‘This was an overwhelming problem’: Humane Society of Utah opens affordable spay, neuter clinic in St. George

Zippy, an adoptable animal at the Humane Society of Utah, location and date not specified | Photo courtesy of the Humane Society of Utah, St. George News

CONTRIBUTED CONTENT — The Humane Society of Utah has opened a spay, neuter and vaccination clinic in St. George that provides affordable services to animal shelters, rescue groups and pet owners in the community. 

Clinic staff celebrate on opening day, St. George, Utah, Sept. 29, 2020 | Photo courtesy of the Humane Society of Utah, St. George News

“We know there are a lot of areas in Utah that could use help, but this was an overwhelming problem,” said Deann Shepherd, director of marketing and communications for the Humane Society of Utah. “There are thousands of animals going into the shelters in St. George each year.”  

Shepherd said that shortly after Vaughn Maurice was appointed as executive director of the Humane Society of Utah in the spring of 2019, he visited Washington County’s animal shelters and observed an immense need for affordable spay and neuter services due to pet overpopulation, something that was complicated by a limited amount of veterinary providers in the area.

The St. George clinic was created with the aim of easing the burden on local animal shelters and rescue organizations while promoting responsible pet ownership within the community.  

Shepherd said when pet owners have an alternative option for fixing their pets that’s affordable, they are getting the essential procedure done.

“And that’s what’s important: to keep pets out of the shelter and help with the overpopulation and the pet homelessness crisis in this area.” 

The St. George clinic started accepting appointments at the beginning of October. They have a full-time veterinarian and a clinic manager on staff, supported by several veterinary technicians and receptionists. 

The clinic currently provides spaying, neutering and vaccination services only. It is not a veterinary hospital equipped to treat ill or injured animals and does not offer routine grooming or medical services. 

Animals arrive for spay, neuter and vaccination services, St. George, Utah, Sept. 29, 2020 | Photo courtesy of the Humane Society of Utah, St. George News

Clinic manager Kelsie Watters told St. George News that two local rescue groups, P.A.W.S. and the Jackson Day Foundation, have already booked numerous appointments for their adoptable pets. The Humane Society of Utah has signed a memorandum of understanding with the LaVerkin Animal Shelter and is in the process of finalizing agreements with the St. George Animal Shelter and Because Animals Matter, another rescue organization.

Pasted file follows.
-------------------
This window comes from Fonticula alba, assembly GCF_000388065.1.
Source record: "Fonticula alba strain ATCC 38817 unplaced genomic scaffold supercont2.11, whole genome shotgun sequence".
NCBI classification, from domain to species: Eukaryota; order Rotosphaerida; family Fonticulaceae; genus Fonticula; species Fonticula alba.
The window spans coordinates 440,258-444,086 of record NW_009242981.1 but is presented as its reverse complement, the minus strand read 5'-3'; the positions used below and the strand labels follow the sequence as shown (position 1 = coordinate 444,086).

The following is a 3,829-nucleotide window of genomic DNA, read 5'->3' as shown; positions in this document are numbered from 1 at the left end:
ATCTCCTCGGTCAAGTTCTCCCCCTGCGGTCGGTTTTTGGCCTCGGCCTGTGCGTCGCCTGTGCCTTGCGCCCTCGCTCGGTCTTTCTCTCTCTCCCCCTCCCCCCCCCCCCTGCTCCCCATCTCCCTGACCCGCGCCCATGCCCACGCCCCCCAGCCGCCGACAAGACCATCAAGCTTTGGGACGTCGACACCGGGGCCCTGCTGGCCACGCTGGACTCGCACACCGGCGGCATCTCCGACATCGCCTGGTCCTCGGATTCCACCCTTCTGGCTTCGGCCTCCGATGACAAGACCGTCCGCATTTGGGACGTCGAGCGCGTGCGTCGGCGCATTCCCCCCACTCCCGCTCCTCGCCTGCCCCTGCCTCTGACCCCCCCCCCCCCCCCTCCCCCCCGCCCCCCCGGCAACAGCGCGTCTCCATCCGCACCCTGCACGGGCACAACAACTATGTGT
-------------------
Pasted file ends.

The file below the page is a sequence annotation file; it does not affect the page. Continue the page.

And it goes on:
“I have reached out to all known shelters and rescues in Washington County, and we’d love to work with all of them,” she said. 

Shepherd said the Humane Society of Utah plans to expand their presence in the St. George area within the next few years by building an animal shelter and adoption center, for which they are currently fundraising. 

Their goal of decreasing the number of puppies and kittens entering animal shelters throughout Washington County begins with discouraging people from breeding their pets, Shepherd said, either for profit or unintentionally. Young dogs and cats strain the resources of animal shelters and rescue organizations and often require foster homes, as they are difficult to raise in a shelter environment. 

“It puts a lot of burden on a shelter to care for those baby animals,” she said. “Not every shelter has that available.” 

Spaying and neutering animals before they reach sexual maturity also helps prevent behavioral issues from developing, such as excessive barking or yowling, aggression and territorial urine marking. Additionally, early sterilization reduces the risk of uterine infections, prostate issues and certain types of cancer in both dogs and cats. 

Cats and dogs should ideally be sterilized between 8 weeks and 4 months old, Shepherd said. However, the St. George clinic will spay or neuter animals of any age that are still unfixed. Spay and neuter services range between $96-$123 for dogs and $70-$80 for cats.

Shepherd said the purpose of the clinic is not to compete with local veterinary hospitals but to provide an option for people who would otherwise be discouraged from sterilizing their pets by prohibitive costs, resulting in unintentional and unwanted litters. 

“We want people to be empowered that as responsible pet owners, they can fix this problem by fixing their pets,” she said 

Spaying, neutering and vaccination services are offered at the St. George clinic by appointment only. To book an appointment, visit the Utah Humane Society St. George clinic website or call 435-216-7960

Written by ALEXA MORGAN for St. George News.

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Copyright St. George News, SaintGeorgeUtah.com LLC, 2020, all rights reserved.

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